The catarafts are light enough for Jeffrey to load by himself, and because they’re less than 10 feet in length, they don’t have to be licensed as long as he’s not using a trolling motor or small outboard.
A seat between the pontoons provides plenty of comfort, and oarlocks hold the oars in place while Jeffrey casts. There’s also room for gear atop the pontoons and behind the seat.
“Less is kind of more with these boats,” he said. “You don’t want a lot of gear out there with you.”
The bass Jeffrey landed Aug. 20 on Hayes, a 181-acre nonmotorized gem that forms the centerpiece of Hayes Lake State Park about 2 hours northeast of Grand Forks, was a beauty to be sure, but it was far from the biggest fish Jeffrey ever has landed from a cataraft.
A couple of year ago, he caught a 49½ -inch muskie while fly fishing from a cataraft on Elk Lake in Itasca State Park.
“That’s my biggest so far, and that was an absolute blast and something I never expected,” he said. “I’d been fishing Elk for awhile, and you catch a lot of smaller muskies in the 30-plus-inch range. That one just surprised the heck out of me.”
Jeffrey, who estimates he fishes three weekends out of four during the open water season and occasional weeknights on the Red and Red Lake rivers, says he started fishing from a cataraft in the late ’90s after trying one that belonged to a fly fishing buddy.
He fished from an inner tube boat before that. The cataraft, by comparison, is a luxury.
“It was kind of an evolution,” Jeffrey said. “Compared to the tubes, it’s nice because it’s stealthy. You can get into really shallow areas, and you don’t have to worry about hanging up a motor. That’s how I kind of got into it.”
He also prefers catarafts to kayaks, despite the soaring popularity of kayaks. Hayes Lake must have had 15 kayakers last Saturday, although only one of them was fishing.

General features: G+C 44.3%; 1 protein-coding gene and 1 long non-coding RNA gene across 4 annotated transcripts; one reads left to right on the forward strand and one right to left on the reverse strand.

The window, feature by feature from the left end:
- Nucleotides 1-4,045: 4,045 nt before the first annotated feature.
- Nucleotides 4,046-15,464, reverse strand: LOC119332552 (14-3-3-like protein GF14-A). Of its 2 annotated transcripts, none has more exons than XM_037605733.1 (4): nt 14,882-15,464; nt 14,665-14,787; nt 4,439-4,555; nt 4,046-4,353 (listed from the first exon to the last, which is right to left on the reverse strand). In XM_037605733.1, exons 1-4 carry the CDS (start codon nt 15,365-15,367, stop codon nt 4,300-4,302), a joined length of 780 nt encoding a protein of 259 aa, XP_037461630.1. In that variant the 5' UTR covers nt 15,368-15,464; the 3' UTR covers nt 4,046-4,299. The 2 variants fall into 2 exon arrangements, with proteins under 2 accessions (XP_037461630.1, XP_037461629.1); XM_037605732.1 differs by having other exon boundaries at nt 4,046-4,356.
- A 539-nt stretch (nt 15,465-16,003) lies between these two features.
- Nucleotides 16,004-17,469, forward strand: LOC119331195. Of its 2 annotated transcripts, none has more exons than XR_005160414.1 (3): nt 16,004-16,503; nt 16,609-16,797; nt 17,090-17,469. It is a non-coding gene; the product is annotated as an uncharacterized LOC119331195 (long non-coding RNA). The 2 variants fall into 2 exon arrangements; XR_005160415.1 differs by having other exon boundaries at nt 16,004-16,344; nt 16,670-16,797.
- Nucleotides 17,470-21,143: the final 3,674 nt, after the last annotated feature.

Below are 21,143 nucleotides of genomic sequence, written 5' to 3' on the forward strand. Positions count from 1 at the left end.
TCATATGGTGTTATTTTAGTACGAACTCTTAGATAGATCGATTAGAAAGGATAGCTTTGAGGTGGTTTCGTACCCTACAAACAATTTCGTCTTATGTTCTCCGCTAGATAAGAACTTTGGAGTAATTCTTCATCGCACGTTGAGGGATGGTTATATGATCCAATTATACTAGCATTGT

“I don’t like kayaks because you’re forced to sit with your legs straight out all day, but there are guys that swear by them,” he said. “I don’t find them all that comfortable. I like the stability of a cataraft.”
Jeffrey paid about $800 for each rig, but prices can run upwards of $2,500. His two catarafts can hold 500 pounds and 700 pounds, respectively.
“It’s phenomenal,” Jeffrey said. “You could go down a river for days with food and water and gear.
“They’re pretty awesome,” he added. “I’ve never been really scared in either one.”
Plus, there’s something about hooking into a fish while sitting so close to the water.
“A fish jumps, and your head kind of goes like this,” Jeffrey said, snapping his head back.
The eventful largemouth bass encounter proved to be the fishing highlight of the day at Hayes. Jeffrey also landed a bluegill, while his fishing partner—a cataraft newbie—had a couple of strikes but came up empty-handed.
A stiff north wind limited fishing options, but Hayes offered an opportunity to fish, paddle and explore a new lake in a wilderness-like setting only a couple of hours from home.
“I’m never disappointed if I don’t get fish. For me, it’s oaring that boat all over the place,” Jeffrey said. “Any time I’m on a new lake, it’s just fun to explore and then try to figure it out.
“Next time, I’d know how to figure it out better.”
It will take some doing, though, to top the drama of the bass Jeffrey landed on Hayes Lake.
“When they’re in their environment, they kind of rule,” he said.